Children who face challenges with their mental health often struggle with learning in school, as well as navigating the social and interpersonal interactions that take place in a traditional learning environment.
Studies have shown that 1 in 10 youth has a mental health issue severe enough to negatively affect or impair their ability to function at school, home, and within their communities. And, 1 in 5 children has a diagnosable mental health disorder. *
The good news is that many of the mental health issues that develop in young people are treatable and many of the challenges they face can be successfully addressed to aid in their development, interactions, and current and future successes. With the right treatment services in place, these children can succeed academically and socially.
If you are a parent or an educator looking for ways to help a child who is struggling, here are some points to consider:
- Realize that a mental health condition can affect children in different ways. There often can be differences in behaviors between children diagnosed with the same condition.
- It’s important to remember that being a child can be challenging, even without the added challenge of a mental health condition. Minds and bodies are growing and developing, we need to remember maturity, coping mechanisms, and understanding need the time to evolve, and that mistakes will be made along this journey for both children both with and without a diagnosed mental health condition.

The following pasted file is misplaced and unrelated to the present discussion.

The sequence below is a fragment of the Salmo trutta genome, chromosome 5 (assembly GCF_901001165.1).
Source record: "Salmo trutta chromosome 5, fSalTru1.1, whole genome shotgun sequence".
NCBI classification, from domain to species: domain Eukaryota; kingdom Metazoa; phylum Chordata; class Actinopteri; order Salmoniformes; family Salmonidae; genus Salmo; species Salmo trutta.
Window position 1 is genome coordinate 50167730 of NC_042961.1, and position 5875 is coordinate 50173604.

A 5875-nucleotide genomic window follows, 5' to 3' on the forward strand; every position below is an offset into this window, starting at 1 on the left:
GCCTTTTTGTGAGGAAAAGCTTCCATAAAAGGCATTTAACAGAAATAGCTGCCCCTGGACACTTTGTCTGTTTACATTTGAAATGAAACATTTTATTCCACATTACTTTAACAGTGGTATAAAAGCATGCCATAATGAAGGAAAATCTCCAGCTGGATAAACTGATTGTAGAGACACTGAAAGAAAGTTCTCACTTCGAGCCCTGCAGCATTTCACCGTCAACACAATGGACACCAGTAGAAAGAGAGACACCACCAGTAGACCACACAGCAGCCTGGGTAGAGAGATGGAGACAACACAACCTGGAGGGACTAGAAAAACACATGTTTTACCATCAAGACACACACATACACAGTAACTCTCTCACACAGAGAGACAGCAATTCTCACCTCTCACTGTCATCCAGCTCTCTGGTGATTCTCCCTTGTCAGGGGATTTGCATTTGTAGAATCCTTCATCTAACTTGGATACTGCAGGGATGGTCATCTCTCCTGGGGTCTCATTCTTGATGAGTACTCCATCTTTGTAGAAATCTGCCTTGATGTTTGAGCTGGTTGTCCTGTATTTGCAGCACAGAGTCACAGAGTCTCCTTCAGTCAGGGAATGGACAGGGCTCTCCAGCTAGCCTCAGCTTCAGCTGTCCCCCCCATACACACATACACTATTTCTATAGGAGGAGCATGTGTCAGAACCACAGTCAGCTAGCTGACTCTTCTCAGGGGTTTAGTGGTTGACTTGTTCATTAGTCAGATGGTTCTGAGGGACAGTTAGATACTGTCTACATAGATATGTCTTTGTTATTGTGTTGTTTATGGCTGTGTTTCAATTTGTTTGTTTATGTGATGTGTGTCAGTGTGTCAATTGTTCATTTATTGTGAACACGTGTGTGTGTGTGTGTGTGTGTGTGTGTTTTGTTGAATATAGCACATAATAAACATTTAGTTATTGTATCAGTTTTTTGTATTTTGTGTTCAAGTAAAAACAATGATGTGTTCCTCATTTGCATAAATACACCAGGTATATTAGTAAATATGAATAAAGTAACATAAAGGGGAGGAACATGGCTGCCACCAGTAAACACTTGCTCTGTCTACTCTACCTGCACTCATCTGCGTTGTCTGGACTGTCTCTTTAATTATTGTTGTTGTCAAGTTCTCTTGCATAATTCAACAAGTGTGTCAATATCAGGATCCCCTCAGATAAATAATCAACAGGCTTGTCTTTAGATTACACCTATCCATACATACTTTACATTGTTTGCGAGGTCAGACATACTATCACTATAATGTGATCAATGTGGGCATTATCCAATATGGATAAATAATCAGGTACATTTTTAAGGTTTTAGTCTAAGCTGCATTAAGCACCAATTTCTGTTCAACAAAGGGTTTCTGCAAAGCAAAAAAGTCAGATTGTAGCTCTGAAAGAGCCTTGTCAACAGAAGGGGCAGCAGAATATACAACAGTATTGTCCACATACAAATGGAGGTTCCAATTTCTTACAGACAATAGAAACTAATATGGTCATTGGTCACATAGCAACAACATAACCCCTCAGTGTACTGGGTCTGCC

- There will be good days and bad days when the symptoms are harder to manage.
- There is no one size fits all treatment or intervention approach that will effectively work for every child in every situation. The individual needs of each child need to be considered and the interventions need to be flexible to give the right amount of support needed.
Oftentimes, a child with mental health issues can become anxious in certain situations. Some things that could be considered to help a child with a mental health condition succeed in school are:
- Working with the child to practice social interactions and communication.
- Allowing for flexible homework deadlines or a re-do option to build self-confidence and ease the anxiety of “doing it wrong”, which may prevent the child from wanting to attempt an assignment altogether.
- Allow for breaks to provide opportunities to destress.
- Help the teacher have a plan in place to help when a child is unable to focus due to anxiety, and have the right protocols in place to help a child experiencing anxiety.
The important point is to have the parents and the school communicating and working together to create a good working relationship that ultimately helps the child succeed. It can be daunting to advocate for your child’s needs. Here is a link that provides 25 suggestions of what you can do to help advocate for your child here.
At American Behavior Clinics, we can help you help your child succeed as well. Learn more here.
*Kessler, R. C., Berglund, P., Demler, O., et al. (2005). Life-time prevalence and age-of-onset distribution of DSM-IV disorders in the national co-morbidity survey replication. Archives of General Psychiatry 62, 593-602.